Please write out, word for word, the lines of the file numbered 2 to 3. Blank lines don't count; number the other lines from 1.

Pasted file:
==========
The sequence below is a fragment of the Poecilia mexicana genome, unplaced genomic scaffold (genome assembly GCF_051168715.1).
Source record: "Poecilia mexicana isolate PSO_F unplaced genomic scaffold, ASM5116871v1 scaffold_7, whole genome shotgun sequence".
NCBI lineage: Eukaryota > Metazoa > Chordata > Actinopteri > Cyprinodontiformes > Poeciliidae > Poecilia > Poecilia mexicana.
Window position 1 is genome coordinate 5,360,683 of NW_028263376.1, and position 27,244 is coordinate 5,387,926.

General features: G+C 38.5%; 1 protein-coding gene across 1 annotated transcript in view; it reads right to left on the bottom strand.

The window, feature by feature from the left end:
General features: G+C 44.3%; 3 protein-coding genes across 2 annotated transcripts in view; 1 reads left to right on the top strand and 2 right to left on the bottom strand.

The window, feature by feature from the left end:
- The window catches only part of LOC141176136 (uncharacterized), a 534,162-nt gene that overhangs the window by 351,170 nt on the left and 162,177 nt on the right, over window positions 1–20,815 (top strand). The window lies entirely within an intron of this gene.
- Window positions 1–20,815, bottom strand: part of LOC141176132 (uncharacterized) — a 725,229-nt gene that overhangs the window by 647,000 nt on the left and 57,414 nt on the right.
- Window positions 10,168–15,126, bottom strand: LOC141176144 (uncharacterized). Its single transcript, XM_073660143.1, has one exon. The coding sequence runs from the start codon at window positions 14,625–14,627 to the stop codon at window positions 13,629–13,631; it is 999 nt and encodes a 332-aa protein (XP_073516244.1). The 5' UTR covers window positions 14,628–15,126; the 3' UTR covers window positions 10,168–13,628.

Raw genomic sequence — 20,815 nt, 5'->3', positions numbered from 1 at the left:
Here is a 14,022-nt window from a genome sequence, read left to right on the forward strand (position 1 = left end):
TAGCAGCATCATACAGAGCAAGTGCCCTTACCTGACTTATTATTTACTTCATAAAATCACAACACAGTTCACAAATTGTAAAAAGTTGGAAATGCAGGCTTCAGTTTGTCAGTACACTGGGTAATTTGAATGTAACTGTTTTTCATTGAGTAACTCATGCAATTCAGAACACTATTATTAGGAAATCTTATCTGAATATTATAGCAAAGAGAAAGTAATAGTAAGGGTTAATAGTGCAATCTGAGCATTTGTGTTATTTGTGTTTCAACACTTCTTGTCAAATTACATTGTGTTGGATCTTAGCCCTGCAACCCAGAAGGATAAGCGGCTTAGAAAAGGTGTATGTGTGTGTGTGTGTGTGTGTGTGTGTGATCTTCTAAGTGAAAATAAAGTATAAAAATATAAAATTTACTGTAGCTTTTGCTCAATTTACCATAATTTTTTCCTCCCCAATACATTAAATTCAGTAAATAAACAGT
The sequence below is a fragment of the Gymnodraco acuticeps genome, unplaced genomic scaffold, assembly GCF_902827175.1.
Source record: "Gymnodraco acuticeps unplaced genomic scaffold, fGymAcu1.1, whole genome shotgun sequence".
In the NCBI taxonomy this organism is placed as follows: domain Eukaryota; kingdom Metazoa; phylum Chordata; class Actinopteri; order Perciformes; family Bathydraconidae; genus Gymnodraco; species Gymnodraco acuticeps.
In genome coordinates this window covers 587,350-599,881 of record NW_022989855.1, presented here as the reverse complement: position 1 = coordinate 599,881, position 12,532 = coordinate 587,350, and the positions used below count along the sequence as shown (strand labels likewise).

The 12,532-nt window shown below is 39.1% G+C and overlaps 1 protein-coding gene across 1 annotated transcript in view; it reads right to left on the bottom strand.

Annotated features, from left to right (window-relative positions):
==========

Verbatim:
Source record: "Poecilia mexicana isolate PSO_F unplaced genomic scaffold, ASM5116871v1 scaffold_7, whole genome shotgun sequence".
NCBI lineage: Eukaryota > Metazoa > Chordata > Actinopteri > Cyprinodontiformes > Poeciliidae > Poecilia > Poecilia mexicana.